James and Joan Woodard: Inspiring new generations of teachers and scholars

When Joan Woodard, Math’73, was in high school, there wasn’t much exposure to engineering. But that changed when she got to Rolla.

“I had many friends studying engineering,” she says. “I knew that’s what I ultimately wanted to do.”

Joan Woodard sits to the right of her husband in front of the stone fireplace in their home.
Photo by Jennifer Coombes

After graduation, Woodard joined Sandia National Laboratories. Nearly 40 years later, she retired as executive vice president and deputy director.

Now Woodard and her husband, James Woodard Jr., have established a $1 million faculty endowment in electrical and computer engineering. The Woodard Associate Professorship for Excellence will support a mid-career faculty member on the path to full professor by providing research funding and other resources.

“I started at Sandia as a member of the technical staff,” says Woodard, who went on to earn a master of science degree in engineering economic systems from Stanford University and a Ph.D. in mechanical engineering from the University of California-Berkeley. “The work was exciting and cutting edge.”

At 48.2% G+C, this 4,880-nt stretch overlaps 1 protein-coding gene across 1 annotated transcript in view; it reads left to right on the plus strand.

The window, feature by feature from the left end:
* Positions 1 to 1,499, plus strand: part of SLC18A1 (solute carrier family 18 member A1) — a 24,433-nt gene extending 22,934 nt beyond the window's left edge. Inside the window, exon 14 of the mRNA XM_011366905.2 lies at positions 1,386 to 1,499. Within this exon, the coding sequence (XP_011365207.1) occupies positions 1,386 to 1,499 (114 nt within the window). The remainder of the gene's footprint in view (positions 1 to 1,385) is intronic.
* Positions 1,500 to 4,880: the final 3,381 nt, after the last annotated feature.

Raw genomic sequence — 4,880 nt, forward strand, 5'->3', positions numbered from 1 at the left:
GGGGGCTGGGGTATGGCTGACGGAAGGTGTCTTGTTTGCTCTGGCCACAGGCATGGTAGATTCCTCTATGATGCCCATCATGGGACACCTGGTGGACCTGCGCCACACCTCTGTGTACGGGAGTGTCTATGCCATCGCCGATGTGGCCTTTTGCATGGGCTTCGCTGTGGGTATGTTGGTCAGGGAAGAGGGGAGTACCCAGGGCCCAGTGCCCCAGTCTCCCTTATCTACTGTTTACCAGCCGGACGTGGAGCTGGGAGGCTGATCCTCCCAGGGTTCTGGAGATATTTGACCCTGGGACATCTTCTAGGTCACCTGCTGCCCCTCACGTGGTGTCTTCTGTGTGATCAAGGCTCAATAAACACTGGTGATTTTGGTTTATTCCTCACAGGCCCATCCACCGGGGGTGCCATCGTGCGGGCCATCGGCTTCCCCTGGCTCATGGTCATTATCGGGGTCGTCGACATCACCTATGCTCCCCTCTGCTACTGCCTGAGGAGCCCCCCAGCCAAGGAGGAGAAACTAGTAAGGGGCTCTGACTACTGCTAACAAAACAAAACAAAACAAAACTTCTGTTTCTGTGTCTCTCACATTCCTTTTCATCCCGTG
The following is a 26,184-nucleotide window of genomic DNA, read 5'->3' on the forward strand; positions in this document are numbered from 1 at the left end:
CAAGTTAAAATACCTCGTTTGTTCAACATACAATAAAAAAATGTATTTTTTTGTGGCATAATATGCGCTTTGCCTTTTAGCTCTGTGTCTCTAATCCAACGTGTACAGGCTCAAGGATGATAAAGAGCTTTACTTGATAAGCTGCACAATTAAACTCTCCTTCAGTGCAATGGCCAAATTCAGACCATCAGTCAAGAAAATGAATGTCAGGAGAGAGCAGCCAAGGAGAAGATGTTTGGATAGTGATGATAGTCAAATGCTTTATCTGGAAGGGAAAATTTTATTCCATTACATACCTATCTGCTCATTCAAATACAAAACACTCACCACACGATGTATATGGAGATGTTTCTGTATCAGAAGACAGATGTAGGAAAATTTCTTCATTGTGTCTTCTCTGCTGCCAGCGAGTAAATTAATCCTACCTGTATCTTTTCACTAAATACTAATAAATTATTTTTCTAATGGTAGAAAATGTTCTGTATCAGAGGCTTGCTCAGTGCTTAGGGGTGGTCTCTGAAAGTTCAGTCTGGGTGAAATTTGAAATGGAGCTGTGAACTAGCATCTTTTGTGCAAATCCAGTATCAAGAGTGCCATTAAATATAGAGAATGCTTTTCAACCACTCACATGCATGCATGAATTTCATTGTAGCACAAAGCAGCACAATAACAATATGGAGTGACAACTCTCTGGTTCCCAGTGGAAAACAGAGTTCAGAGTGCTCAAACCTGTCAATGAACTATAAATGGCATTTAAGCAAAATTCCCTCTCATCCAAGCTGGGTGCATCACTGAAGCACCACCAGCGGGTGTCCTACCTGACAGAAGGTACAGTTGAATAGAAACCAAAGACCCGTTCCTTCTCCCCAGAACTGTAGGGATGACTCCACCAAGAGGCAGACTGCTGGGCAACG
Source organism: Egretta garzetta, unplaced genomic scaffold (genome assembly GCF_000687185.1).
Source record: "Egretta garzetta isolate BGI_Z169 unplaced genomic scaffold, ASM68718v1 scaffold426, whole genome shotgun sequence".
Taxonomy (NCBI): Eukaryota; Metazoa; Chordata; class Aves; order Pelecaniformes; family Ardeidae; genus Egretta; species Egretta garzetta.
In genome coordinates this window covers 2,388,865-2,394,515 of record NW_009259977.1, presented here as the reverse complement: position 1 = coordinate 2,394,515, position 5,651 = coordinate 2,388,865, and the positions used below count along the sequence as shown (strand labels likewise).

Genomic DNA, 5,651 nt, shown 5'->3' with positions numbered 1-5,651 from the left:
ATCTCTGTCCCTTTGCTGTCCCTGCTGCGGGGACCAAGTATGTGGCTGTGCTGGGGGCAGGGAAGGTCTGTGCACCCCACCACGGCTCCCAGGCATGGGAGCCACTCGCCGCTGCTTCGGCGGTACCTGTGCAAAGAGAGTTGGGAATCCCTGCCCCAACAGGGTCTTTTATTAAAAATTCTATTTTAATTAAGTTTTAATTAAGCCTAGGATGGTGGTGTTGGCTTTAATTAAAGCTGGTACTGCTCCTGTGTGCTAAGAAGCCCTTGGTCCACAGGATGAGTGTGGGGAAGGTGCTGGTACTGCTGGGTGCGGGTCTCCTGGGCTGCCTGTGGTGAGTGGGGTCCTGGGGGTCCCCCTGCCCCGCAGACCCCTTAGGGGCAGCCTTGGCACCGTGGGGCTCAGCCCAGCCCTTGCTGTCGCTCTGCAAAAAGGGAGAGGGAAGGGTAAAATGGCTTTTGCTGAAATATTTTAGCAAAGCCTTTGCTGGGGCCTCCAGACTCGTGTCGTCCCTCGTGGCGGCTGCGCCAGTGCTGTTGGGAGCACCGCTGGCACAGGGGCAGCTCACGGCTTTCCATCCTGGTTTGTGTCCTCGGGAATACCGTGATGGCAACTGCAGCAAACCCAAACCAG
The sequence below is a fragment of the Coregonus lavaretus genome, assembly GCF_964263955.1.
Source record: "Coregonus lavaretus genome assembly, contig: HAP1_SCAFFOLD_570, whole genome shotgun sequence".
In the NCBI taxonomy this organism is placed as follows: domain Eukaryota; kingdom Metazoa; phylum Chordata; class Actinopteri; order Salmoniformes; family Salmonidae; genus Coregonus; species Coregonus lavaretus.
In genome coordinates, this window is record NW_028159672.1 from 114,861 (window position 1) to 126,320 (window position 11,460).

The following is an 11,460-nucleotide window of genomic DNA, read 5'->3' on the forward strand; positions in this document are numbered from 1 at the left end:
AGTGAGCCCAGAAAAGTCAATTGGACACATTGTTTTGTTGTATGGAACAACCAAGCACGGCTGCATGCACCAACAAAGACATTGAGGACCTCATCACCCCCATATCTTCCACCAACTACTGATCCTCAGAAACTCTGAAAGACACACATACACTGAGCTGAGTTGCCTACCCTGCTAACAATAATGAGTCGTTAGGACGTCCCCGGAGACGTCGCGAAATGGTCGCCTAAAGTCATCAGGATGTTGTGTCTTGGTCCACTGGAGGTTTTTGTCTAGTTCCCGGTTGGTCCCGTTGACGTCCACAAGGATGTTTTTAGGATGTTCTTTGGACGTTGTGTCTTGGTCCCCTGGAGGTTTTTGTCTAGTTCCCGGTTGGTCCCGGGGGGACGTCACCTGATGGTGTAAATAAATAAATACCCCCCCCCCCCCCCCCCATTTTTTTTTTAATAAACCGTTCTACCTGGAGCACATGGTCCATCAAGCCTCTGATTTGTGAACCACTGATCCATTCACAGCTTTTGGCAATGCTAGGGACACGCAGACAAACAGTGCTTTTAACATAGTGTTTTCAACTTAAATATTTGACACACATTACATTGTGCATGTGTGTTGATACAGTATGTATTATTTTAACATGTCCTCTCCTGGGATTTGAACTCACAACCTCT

Woodard’s first project was in energy research, developing a solar thermal electric power generation system. During the assignment, she met a Ph.D. graduate of MIT, her future husband, James Woodard. 

“We were working on a $110 million federal investment in the 1970s, so there was a lot of pressure,” says Woodard. “Using our research, the government built a plant to test advanced concepts in power generation.”

Woodard is a member of the S&T Board of Trustees and the Academy of Computer Science. She was recognized among the university’s Alumni of Influence in 2011. The Woodards have two sons who are both Miners, Thomas, EE’06, and Mark, PhD CpE’17. 

In addition to consulting work, Woodard continues to mentor newly tenured faculty members through a Department of Defense program funded by the Defense Advanced Research Projects Agency.

“Most of the mentors in the program are retired generals, but a handful of us are from other parts of the national security community,” says Woodard, who credits the DOD program with influencing the Woodard Professorship. 

“The professorship will support excellent faculty members who teach because they love students, do research because it keeps them at the frontier of their fields, and serve because they are leaders,” she says. “And hopefully the endowment will encourage all faculty on that path.” 

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